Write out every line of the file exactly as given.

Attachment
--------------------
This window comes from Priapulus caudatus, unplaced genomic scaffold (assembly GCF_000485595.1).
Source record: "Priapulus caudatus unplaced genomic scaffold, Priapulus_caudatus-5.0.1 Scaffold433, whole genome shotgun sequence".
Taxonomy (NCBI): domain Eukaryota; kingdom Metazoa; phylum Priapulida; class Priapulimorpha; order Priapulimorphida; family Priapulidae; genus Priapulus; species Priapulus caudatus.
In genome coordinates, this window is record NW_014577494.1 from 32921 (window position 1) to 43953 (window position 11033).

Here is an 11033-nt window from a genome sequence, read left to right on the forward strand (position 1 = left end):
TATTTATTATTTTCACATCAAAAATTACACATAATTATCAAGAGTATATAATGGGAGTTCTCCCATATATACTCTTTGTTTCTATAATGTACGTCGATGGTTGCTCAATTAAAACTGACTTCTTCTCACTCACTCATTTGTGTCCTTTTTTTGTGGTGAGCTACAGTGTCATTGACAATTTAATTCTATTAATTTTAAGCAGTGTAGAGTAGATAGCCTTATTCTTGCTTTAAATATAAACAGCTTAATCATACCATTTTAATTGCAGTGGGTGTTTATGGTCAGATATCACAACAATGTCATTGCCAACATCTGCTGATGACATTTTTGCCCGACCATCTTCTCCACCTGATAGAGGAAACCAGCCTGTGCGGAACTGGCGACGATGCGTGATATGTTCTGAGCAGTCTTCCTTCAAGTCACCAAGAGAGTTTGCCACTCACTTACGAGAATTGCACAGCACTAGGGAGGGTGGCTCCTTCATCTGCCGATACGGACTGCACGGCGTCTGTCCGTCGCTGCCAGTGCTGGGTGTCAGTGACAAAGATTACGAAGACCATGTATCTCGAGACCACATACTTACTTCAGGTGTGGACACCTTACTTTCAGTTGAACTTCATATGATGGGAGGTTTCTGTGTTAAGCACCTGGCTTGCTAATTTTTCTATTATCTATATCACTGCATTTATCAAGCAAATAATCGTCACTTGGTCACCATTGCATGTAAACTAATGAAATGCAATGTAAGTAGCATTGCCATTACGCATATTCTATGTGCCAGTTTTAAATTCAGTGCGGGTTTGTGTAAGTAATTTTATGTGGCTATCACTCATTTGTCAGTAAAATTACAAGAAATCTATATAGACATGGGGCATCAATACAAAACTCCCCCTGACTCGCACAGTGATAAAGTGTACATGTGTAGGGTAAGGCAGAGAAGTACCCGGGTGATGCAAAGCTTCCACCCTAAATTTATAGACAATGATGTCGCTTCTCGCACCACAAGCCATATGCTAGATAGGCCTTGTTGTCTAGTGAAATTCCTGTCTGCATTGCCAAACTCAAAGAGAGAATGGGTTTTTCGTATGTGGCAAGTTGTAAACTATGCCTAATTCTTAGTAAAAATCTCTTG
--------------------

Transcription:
This window comes from Priapulus caudatus, unplaced genomic scaffold (assembly GCF_000485595.1).
Source record: "Priapulus caudatus unplaced genomic scaffold, Priapulus_caudatus-5.0.1 Scaffold433, whole genome shotgun sequence".
Taxonomy (NCBI): domain Eukaryota; kingdom Metazoa; phylum Priapulida; class Priapulimorpha; order Priapulimorphida; family Priapulidae; genus Priapulus; species Priapulus caudatus.
In genome coordinates, this window is record NW_014577494.1 from 32921 (window position 1) to 43953 (window position 11033).

Here is an 11033-nt window from a genome sequence, read left to right on the forward strand (position 1 = left end):
TATTTATTATTTTCACATCAAAAATTACACATAATTATCAAGAGTATATAATGGGAGTTCTCCCATATATACTCTTTGTTTCTATAATGTACGTCGATGGTTGCTCAATTAAAACTGACTTCTTCTCACTCACTCATTTGTGTCCTTTTTTTGTGGTGAGCTACAGTGTCATTGACAATTTAATTCTATTAATTTTAAGCAGTGTAGAGTAGATAGCCTTATTCTTGCTTTAAATATAAACAGCTTAATCATACCATTTTAATTGCAGTGGGTGTTTATGGTCAGATATCACAACAATGTCATTGCCAACATCTGCTGATGACATTTTTGCCCGACCATCTTCTCCACCTGATAGAGGAAACCAGCCTGTGCGGAACTGGCGACGATGCGTGATATGTTCTGAGCAGTCTTCCTTCAAGTCACCAAGAGAGTTTGCCACTCACTTACGAGAATTGCACAGCACTAGGGAGGGTGGCTCCTTCATCTGCCGATACGGACTGCACGGCGTCTGTCCGTCGCTGCCAGTGCTGGGTGTCAGTGACAAAGATTACGAAGACCATGTATCTCGAGACCACATACTTACTTCAGGTGTGGACACCTTACTTTCAGTTGAACTTCATATGATGGGAGGTTTCTGTGTTAAGCACCTGGCTTGCTAATTTTTCTATTATCTATATCACTGCATTTATCAAGCAAATAATCGTCACTTGGTCACCATTGCATGTAAACTAATGAAATGCAATGTAAGTAGCATTGCCATTACGCATATTCTATGTGCCAGTTTTAAATTCAGTGCGGGTTTGTGTAAGTAATTTTATGTGGCTATCACTCATTTGTCAGTAAAATTACAAGAAATCTATATAGACATGGGGCATCAATACAAAACTCCCCCTGACTCGCACAGTGATAAAGTGTACATGTGTAGGGTAAGGCAGAGAAGTACCCGGGTGATGCAAAGCTTCCACCCTAAATTTATAGACAATGATGTCGCTTCTCGCACCACAAGCCATATGCTAGATAGGCCTTGTTGTCTAGTGAAATTCCTGTCTGCATTGCCAAACTCAAAGAGAGAATGGGTTTTTCGTATGTGGCAAGTTGTAAACTATGCCTAATTCTTAGTAAAAATCTCTTG